We know a lot people reading that will be shocked that we've not gone with the big rematch in the UK between Carl Froch and George Groves, despite some of our team being British, but it's true, the fight of the night will be in Mexico as WBC Super Flyweight champion Srisaket Sor Rungvisai (27-3-1, 25) defends his belt against mandatory challenger Carlos Cuadras (29-0, 24).
On paper the bout is everything to make a boxing fan excited. We have a champion travelling to defend his belt on foreign soil, we have an unbeaten challenger looking to announce himself on the world stage, we have two giant punchers, two men with aggressive styles and two men who fight with little intention of hearing the final bell. In fact from their combined 60 bouts only 8 have gone to the final bell!
For regular readers of this site you will be perfectly aware of what we think of Srisaket. For those that aren't regular visitors we feel that he's he best Super Flyweight on the planet, a destructive ball of energy with dynamite in both hands, a steely determination to win and a vicious mentality based around not only winning but nigh on destroying any opponent who dare steps in to the ring with him.
Srisaket didn't start his career with a series of easy victories, in fact things were the polar opposite for the Thai who debuted against Akira Yaegashi, the current WBC Flyweight champion. Yaegashi over came Srisaket who was a paltry 1-3-1 after just 5 bouts.
Amazingly after the poor start to his career Srisaket knuckled down and improved, drastically. He went from inexperience novice fighting to feed himself to a violent wrecking ball in the ring who stopped 24 of his subsequent 26 opponents including Yota Sato, who Srisaket beat for the title, and Hirofumi Mukai, who has been the only challenger to Srisaket's throne so far.
In Cuadras we have a man who is the opposite to Srisaket in many ways. Cuadras is unbeaten, he was pretty much a touted prospect from the day he turned professional and treat like a fighter who was being groomed for a world title fight. He was a former amateur standout who had won tournaments such as the 2007 Pan Am Games and the 2005 International Junior Olympics and was viewed, from a young age, as a man to keep an eye on especially considering his amateur record was a reported 140-20!
Sadly for Cuadras, who is co-promoted by Japan's Teiken promotions, his amateur pedigree didn't really work as a launch platform and instead he had to slowly building his professional reputation and ranking and over the past 6 years he has been running up long an excellent 29 fight unbeaten record. Unlike Srisaket however he's yet to face a real world class opponent and the best names on Cuadras's record are Ronald Barrera, Fernando Lumacad and Victor Zaleta, all fringe world ranked fighters but a long way from the championship calibre fighters like Sato and Yaegashi.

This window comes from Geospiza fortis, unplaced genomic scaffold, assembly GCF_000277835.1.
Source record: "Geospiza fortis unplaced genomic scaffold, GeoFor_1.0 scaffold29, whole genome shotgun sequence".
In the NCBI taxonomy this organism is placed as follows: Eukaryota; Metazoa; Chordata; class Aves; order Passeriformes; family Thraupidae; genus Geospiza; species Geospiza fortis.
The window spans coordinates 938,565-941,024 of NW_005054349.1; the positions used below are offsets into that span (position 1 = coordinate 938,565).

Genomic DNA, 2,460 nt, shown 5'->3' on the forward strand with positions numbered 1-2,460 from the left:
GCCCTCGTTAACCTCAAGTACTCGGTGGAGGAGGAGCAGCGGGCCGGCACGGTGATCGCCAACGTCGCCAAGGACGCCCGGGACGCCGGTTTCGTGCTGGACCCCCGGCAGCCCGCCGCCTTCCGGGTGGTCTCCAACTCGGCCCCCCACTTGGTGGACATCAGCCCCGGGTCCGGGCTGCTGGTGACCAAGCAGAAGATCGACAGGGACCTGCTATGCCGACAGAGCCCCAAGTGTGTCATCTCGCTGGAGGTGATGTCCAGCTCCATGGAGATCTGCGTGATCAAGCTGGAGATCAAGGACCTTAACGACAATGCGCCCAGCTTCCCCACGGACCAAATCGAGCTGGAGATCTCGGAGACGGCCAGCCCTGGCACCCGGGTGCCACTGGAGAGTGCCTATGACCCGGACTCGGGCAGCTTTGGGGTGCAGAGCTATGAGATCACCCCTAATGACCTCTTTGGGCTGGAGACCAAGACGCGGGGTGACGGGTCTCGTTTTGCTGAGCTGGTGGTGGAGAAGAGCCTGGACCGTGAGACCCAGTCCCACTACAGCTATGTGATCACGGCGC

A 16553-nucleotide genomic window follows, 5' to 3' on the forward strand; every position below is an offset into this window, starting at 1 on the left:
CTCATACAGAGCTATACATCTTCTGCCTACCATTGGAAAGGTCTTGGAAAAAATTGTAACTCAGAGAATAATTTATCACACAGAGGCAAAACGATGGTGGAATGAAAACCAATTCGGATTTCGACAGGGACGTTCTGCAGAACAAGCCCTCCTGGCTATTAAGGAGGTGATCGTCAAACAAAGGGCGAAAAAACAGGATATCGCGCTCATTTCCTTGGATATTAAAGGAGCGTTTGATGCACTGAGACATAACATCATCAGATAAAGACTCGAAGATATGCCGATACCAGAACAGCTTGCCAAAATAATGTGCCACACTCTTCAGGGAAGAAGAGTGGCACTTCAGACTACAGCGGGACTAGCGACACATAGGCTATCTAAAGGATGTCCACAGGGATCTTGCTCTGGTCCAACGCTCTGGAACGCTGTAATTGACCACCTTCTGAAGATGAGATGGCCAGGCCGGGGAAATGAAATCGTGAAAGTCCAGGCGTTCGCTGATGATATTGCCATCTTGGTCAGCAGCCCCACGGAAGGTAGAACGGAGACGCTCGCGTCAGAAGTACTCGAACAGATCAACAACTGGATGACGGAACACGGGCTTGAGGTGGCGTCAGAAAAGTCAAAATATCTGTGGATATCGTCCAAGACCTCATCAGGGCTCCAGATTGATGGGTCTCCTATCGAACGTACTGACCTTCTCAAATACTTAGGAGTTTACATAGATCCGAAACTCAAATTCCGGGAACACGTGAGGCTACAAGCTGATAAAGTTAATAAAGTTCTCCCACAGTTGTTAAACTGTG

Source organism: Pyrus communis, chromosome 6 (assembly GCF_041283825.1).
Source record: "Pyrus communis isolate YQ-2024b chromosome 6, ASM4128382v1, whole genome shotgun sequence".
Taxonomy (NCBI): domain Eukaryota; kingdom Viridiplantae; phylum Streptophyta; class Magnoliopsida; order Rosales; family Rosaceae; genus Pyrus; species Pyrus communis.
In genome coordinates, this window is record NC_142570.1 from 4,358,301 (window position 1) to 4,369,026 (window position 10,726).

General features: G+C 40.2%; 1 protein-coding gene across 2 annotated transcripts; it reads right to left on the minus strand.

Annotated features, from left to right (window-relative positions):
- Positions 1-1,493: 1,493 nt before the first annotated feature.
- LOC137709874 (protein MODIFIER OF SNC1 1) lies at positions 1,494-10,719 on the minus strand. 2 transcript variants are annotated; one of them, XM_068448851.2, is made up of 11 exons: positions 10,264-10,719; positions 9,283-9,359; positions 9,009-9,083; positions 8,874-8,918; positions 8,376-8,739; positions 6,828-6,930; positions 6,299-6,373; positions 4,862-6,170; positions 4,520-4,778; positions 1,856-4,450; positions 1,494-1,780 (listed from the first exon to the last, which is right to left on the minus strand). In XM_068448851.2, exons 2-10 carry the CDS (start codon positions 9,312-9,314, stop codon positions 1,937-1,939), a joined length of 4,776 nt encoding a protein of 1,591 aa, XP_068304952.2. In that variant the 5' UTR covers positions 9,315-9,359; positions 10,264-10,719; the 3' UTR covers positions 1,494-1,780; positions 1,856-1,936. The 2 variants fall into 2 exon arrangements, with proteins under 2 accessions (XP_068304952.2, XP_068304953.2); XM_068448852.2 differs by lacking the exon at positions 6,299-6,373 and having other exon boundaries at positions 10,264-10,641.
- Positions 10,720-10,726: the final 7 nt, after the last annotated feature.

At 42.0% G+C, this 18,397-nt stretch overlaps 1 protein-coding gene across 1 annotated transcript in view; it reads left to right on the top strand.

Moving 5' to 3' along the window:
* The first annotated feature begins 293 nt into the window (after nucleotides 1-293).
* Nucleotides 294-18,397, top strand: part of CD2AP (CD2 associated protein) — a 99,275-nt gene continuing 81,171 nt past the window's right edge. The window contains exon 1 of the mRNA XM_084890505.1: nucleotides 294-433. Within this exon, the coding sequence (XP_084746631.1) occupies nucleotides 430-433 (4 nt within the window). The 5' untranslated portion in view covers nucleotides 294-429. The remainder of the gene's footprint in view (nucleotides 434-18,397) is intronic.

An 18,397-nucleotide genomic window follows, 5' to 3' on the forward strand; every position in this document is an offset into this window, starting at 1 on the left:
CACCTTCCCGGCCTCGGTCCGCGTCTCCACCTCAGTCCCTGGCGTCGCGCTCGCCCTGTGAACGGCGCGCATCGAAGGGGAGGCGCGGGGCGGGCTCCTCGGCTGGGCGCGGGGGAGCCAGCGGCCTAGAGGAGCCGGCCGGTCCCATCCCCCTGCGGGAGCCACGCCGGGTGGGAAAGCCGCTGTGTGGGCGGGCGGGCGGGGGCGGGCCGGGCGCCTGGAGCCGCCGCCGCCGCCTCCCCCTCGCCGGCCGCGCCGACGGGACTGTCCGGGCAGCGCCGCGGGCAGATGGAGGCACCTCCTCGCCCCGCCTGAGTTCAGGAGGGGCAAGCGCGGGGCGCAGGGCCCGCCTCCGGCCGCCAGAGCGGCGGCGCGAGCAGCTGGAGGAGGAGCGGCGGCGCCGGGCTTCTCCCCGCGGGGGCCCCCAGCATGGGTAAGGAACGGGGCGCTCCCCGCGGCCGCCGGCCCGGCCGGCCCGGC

In the career of both men they have typically found themselves as the aggressive fighter against someone who they can back up. Sure that wasn't the case in Srisaket's first 5 bouts but later on that has become the case. For this bout however they are both strong, power and aggressive fighters who will come forward in an attempt to boss the bout. With that in mind we can only see one thing happening, the two men meeting in centre ring in the opening round and refusing to back down until they either wear themselves out, wear their opponent out or, some how, reach the final bell.
What we're expecting to happen here is what we all love as boxing fans. We don't see much actual "boxing" but instead we are subjected to a 2 man war, a battle of pride, a battle of machismo and a battle of unadulterated violence. It'll be the sort of fight that reminds us what we love about this sport, the reason we follow it and the reason why we, as fans of the smaller weights, can get so excited by fights that so many fans over-look.
With Srisaket knowing he'll need a stoppage to get a win here we expect him to go all out in an attempt to batter Cuadras into submission. Cuadras, with power and skills himself, will fight back and we're hoping for a bout reminiscent of the Takashi Miura/Sergio Thompson contest from last year. If it lives up to that we'll be very happy fans and hopefully, as with Miura back then, the champion will retain in a bout that breaks the fighter from a nationally known fighter to a globally known fighter ad a globally known, must watch warrior.
It's the toughest bout of Srisaket's career since he fought Yaegashi but we still favour him to win here in what would be a genuine break out victory and a true FOTY contender.